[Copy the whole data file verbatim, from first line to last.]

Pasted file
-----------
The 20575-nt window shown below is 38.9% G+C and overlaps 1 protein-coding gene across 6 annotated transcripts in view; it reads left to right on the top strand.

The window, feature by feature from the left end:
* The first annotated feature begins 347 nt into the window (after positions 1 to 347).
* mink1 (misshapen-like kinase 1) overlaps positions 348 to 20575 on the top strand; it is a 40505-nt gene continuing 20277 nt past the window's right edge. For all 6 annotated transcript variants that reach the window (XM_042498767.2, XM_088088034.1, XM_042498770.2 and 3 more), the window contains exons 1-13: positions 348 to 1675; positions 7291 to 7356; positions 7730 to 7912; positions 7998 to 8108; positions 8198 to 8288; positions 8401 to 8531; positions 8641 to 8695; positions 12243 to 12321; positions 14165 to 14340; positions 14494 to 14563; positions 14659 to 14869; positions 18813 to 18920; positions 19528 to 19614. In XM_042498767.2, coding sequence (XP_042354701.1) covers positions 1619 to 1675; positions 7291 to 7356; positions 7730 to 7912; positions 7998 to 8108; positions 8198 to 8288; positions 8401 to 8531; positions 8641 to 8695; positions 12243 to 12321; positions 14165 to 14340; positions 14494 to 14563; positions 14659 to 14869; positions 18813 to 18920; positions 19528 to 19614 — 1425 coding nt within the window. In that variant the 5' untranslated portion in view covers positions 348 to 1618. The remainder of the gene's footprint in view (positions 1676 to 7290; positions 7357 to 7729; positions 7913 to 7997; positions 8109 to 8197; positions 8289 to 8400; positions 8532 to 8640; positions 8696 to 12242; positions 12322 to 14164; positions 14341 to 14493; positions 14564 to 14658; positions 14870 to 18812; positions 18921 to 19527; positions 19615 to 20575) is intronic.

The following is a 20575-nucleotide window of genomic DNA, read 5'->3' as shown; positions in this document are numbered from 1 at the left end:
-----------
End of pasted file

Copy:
The 20575-nt window shown below is 38.9% G+C and overlaps 1 protein-coding gene across 6 annotated transcripts in view; it reads left to right on the top strand.

The window, feature by feature from the left end:
* The first annotated feature begins 347 nt into the window (after positions 1 to 347).
* mink1 (misshapen-like kinase 1) overlaps positions 348 to 20575 on the top strand; it is a 40505-nt gene continuing 20277 nt past the window's right edge. For all 6 annotated transcript variants that reach the window (XM_042498767.2, XM_088088034.1, XM_042498770.2 and 3 more), the window contains exons 1-13: positions 348 to 1675; positions 7291 to 7356; positions 7730 to 7912; positions 7998 to 8108; positions 8198 to 8288; positions 8401 to 8531; positions 8641 to 8695; positions 12243 to 12321; positions 14165 to 14340; positions 14494 to 14563; positions 14659 to 14869; positions 18813 to 18920; positions 19528 to 19614. In XM_042498767.2, coding sequence (XP_042354701.1) covers positions 1619 to 1675; positions 7291 to 7356; positions 7730 to 7912; positions 7998 to 8108; positions 8198 to 8288; positions 8401 to 8531; positions 8641 to 8695; positions 12243 to 12321; positions 14165 to 14340; positions 14494 to 14563; positions 14659 to 14869; positions 18813 to 18920; positions 19528 to 19614 — 1425 coding nt within the window. In that variant the 5' untranslated portion in view covers positions 348 to 1618. The remainder of the gene's footprint in view (positions 1676 to 7290; positions 7357 to 7729; positions 7913 to 7997; positions 8109 to 8197; positions 8289 to 8400; positions 8532 to 8640; positions 8696 to 12242; positions 12322 to 14164; positions 14341 to 14493; positions 14564 to 14658; positions 14870 to 18812; positions 18921 to 19527; positions 19615 to 20575) is intronic.

The following is a 20575-nucleotide window of genomic DNA, read 5'->3' as shown; positions in this document are numbered from 1 at the left end: